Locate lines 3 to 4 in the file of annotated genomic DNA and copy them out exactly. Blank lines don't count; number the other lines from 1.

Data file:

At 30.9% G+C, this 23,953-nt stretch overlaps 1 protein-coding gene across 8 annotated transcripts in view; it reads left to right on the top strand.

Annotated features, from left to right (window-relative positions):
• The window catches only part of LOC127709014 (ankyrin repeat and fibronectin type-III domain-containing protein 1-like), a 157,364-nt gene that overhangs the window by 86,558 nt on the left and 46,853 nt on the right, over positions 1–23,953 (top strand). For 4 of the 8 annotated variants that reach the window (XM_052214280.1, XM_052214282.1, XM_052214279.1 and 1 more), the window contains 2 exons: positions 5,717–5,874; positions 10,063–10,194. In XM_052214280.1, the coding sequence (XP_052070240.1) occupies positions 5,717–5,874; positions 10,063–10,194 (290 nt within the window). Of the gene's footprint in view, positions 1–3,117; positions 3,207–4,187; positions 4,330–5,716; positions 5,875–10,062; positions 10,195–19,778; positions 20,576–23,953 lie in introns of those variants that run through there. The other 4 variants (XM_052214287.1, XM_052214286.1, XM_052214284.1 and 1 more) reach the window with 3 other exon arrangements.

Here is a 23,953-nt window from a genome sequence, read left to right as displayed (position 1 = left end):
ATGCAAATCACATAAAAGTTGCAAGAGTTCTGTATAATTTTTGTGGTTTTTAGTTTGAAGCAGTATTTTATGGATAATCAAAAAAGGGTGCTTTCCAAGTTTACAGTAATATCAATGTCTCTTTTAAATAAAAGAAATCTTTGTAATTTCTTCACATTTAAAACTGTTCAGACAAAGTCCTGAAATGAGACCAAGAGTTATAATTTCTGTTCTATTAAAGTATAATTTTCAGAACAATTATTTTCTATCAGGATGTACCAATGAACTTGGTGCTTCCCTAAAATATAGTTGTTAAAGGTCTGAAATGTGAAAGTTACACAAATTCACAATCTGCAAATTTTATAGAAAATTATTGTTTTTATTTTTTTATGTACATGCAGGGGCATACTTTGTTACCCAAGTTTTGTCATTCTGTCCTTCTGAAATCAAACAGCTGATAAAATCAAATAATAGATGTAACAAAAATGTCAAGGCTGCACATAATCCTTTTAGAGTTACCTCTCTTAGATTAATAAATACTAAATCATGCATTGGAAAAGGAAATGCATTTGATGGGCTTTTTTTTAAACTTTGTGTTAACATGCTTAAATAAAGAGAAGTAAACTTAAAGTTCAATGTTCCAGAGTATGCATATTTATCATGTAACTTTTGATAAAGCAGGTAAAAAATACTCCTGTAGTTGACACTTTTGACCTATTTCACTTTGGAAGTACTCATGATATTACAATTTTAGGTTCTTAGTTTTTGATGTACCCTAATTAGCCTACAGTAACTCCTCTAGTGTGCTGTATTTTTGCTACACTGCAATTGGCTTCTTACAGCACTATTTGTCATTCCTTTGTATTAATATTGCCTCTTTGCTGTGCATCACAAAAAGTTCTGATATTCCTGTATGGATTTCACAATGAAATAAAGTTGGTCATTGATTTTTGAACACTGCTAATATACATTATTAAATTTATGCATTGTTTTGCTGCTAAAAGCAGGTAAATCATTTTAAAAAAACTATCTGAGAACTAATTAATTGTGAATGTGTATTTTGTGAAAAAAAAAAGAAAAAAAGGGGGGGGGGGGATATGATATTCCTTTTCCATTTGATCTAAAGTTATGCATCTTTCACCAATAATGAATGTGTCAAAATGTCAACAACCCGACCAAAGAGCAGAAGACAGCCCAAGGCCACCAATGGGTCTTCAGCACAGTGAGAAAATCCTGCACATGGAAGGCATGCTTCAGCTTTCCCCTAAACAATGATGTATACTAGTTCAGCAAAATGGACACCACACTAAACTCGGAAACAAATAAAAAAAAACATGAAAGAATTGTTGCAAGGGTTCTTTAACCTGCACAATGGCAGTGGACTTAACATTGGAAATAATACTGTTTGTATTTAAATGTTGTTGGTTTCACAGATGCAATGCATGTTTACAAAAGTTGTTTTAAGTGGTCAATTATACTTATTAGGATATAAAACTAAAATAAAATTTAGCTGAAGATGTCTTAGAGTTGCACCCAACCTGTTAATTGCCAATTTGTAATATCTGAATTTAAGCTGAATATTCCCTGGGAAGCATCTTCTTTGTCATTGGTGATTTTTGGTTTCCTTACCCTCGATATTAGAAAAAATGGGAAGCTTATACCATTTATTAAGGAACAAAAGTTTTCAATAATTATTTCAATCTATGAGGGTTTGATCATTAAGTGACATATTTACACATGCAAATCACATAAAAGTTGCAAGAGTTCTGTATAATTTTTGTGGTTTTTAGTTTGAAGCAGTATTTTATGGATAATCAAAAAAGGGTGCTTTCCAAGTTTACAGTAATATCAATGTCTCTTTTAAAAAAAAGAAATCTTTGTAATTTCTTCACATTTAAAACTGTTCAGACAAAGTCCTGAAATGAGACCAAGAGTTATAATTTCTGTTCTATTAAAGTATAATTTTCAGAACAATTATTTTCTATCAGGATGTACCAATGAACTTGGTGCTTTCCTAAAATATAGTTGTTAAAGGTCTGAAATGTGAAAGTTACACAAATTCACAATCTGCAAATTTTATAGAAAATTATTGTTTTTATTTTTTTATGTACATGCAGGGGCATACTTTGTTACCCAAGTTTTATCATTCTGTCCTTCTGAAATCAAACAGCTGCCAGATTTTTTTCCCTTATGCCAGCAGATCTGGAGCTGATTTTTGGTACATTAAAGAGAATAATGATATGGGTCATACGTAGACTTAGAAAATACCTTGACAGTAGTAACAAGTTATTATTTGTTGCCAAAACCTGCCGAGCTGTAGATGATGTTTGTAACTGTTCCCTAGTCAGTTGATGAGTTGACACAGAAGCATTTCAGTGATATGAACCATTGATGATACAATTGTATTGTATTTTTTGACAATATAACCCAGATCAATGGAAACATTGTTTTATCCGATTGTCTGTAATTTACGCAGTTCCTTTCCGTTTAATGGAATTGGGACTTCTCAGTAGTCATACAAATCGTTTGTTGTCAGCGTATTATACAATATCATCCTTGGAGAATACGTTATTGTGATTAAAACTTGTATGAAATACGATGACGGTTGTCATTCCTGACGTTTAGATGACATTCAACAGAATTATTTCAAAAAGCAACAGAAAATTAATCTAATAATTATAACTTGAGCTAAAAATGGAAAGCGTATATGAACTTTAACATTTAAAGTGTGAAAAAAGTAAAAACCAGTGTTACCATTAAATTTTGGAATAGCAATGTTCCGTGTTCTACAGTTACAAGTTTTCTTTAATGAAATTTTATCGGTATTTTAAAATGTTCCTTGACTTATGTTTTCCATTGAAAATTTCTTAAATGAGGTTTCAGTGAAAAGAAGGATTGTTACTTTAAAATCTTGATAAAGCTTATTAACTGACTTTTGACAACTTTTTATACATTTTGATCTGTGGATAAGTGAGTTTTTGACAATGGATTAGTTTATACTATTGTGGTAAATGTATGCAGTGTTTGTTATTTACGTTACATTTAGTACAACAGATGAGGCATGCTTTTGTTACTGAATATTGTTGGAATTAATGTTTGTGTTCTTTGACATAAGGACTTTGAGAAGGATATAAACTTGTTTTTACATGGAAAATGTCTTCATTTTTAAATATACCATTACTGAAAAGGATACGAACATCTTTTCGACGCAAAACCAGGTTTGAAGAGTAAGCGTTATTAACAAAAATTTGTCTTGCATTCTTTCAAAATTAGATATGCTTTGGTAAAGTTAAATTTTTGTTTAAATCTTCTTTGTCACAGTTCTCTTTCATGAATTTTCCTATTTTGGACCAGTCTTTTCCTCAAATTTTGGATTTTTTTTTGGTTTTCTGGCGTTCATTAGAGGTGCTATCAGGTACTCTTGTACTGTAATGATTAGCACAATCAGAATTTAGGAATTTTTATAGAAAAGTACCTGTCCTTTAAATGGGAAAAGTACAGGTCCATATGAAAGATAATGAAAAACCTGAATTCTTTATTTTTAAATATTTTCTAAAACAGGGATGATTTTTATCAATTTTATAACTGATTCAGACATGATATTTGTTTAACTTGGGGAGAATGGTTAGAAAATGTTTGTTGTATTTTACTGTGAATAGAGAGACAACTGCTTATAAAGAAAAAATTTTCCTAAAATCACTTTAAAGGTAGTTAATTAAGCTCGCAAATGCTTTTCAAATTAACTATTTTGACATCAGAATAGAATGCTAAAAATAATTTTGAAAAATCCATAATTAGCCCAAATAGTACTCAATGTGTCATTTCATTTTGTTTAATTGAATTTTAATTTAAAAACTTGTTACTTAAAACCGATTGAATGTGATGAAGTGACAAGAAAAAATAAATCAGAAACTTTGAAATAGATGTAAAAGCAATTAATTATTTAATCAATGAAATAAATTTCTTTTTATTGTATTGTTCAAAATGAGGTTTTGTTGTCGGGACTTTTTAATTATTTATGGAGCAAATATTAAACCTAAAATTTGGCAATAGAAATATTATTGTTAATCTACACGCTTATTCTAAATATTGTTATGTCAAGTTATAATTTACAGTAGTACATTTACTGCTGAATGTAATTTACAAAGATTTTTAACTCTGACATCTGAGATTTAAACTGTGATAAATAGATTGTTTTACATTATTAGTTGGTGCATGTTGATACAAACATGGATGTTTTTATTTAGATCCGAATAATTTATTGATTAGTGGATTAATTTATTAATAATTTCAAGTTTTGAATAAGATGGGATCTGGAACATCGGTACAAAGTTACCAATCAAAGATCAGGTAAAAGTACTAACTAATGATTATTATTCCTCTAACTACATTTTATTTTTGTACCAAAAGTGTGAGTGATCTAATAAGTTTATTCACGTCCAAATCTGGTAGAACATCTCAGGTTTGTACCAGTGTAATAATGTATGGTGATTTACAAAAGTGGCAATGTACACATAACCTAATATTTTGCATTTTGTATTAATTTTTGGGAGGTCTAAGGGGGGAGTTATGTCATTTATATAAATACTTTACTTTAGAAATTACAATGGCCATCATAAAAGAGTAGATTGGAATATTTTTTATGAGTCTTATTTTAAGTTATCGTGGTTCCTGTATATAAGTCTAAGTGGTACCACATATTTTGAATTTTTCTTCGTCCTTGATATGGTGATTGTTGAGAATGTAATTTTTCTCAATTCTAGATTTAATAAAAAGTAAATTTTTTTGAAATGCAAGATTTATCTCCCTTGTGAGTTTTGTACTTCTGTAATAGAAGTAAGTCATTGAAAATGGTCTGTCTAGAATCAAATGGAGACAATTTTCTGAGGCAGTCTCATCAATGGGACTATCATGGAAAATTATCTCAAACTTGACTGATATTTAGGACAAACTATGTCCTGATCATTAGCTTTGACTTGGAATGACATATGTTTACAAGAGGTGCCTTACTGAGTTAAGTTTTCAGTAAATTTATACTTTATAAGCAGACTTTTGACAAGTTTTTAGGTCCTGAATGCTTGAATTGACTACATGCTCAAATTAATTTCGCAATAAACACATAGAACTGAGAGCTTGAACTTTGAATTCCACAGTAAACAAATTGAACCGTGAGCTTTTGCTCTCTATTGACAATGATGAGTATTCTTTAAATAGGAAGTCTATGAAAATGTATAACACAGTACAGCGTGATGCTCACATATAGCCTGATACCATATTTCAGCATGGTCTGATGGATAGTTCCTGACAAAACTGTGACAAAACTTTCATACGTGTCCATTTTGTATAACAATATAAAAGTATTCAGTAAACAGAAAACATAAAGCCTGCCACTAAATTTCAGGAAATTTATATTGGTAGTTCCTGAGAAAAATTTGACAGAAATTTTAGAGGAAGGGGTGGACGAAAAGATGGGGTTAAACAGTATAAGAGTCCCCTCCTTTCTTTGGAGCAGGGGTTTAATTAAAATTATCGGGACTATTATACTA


• The window catches only part of LOC127709014 (ankyrin repeat and fibronectin type-III domain-containing protein 1-like), a 157,364-nt gene that overhangs the window by 86,558 nt on the left and 46,853 nt on the right, over positions 1–23,953 (top strand). For 4 of the 8 annotated variants that reach the window (XM_052214280.1, XM_052214282.1, XM_052214279.1 and 1 more), the window contains 2 exons: positions 5,717–5,874; positions 10,063–10,194. In XM_052214280.1, the coding sequence (XP_052070240.1) occupies positions 5,717–5,874; positions 10,063–10,194 (290 nt within the window). Of the gene's footprint in view, positions 1–3,117; positions 3,207–4,187; positions 4,330–5,716; positions 5,875–10,062; positions 10,195–19,778; positions 20,576–23,953 lie in introns of those variants that run through there. The other 4 variants (XM_052214287.1, XM_052214286.1, XM_052214284.1 and 1 more) reach the window with 3 other exon arrangements.

Here is a 23,953-nt window from a genome sequence, read left to right as displayed (position 1 = left end):